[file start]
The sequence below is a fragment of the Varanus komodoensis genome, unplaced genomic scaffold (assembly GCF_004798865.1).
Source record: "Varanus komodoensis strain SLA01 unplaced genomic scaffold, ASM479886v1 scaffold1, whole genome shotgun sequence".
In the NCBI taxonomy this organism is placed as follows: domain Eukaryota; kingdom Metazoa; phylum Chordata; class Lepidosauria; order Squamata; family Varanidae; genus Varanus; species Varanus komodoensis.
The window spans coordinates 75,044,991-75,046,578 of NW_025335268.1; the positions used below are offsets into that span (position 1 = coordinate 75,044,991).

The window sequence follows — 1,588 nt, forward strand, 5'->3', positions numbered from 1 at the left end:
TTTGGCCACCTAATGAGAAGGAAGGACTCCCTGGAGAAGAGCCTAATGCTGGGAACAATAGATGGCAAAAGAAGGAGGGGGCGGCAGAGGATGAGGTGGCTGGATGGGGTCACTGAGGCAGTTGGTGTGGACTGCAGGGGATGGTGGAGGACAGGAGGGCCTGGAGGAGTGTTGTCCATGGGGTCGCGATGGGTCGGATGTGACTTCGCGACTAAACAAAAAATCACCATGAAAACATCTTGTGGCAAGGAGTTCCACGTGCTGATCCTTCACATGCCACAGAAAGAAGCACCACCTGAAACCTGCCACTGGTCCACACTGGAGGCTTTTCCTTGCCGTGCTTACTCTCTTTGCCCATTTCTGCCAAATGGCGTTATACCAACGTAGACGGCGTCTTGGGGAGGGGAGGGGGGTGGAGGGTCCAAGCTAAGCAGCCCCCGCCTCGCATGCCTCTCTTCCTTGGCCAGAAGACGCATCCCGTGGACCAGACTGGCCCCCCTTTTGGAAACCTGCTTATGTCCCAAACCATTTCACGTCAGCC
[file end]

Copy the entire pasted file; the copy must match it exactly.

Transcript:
The sequence below is a fragment of the Varanus komodoensis genome, unplaced genomic scaffold (assembly GCF_004798865.1).
Source record: "Varanus komodoensis strain SLA01 unplaced genomic scaffold, ASM479886v1 scaffold1, whole genome shotgun sequence".
In the NCBI taxonomy this organism is placed as follows: domain Eukaryota; kingdom Metazoa; phylum Chordata; class Lepidosauria; order Squamata; family Varanidae; genus Varanus; species Varanus komodoensis.
The window spans coordinates 75,044,991-75,046,578 of NW_025335268.1; the positions used below are offsets into that span (position 1 = coordinate 75,044,991).

The window sequence follows — 1,588 nt, forward strand, 5'->3', positions numbered from 1 at the left end:
TTTGGCCACCTAATGAGAAGGAAGGACTCCCTGGAGAAGAGCCTAATGCTGGGAACAATAGATGGCAAAAGAAGGAGGGGGCGGCAGAGGATGAGGTGGCTGGATGGGGTCACTGAGGCAGTTGGTGTGGACTGCAGGGGATGGTGGAGGACAGGAGGGCCTGGAGGAGTGTTGTCCATGGGGTCGCGATGGGTCGGATGTGACTTCGCGACTAAACAAAAAATCACCATGAAAACATCTTGTGGCAAGGAGTTCCACGTGCTGATCCTTCACATGCCACAGAAAGAAGCACCACCTGAAACCTGCCACTGGTCCACACTGGAGGCTTTTCCTTGCCGTGCTTACTCTCTTTGCCCATTTCTGCCAAATGGCGTTATACCAACGTAGACGGCGTCTTGGGGAGGGGAGGGGGGTGGAGGGTCCAAGCTAAGCAGCCCCCGCCTCGCATGCCTCTCTTCCTTGGCCAGAAGACGCATCCCGTGGACCAGACTGGCCCCCCTTTTGGAAACCTGCTTATGTCCCAAACCATTTCACGTCAGCC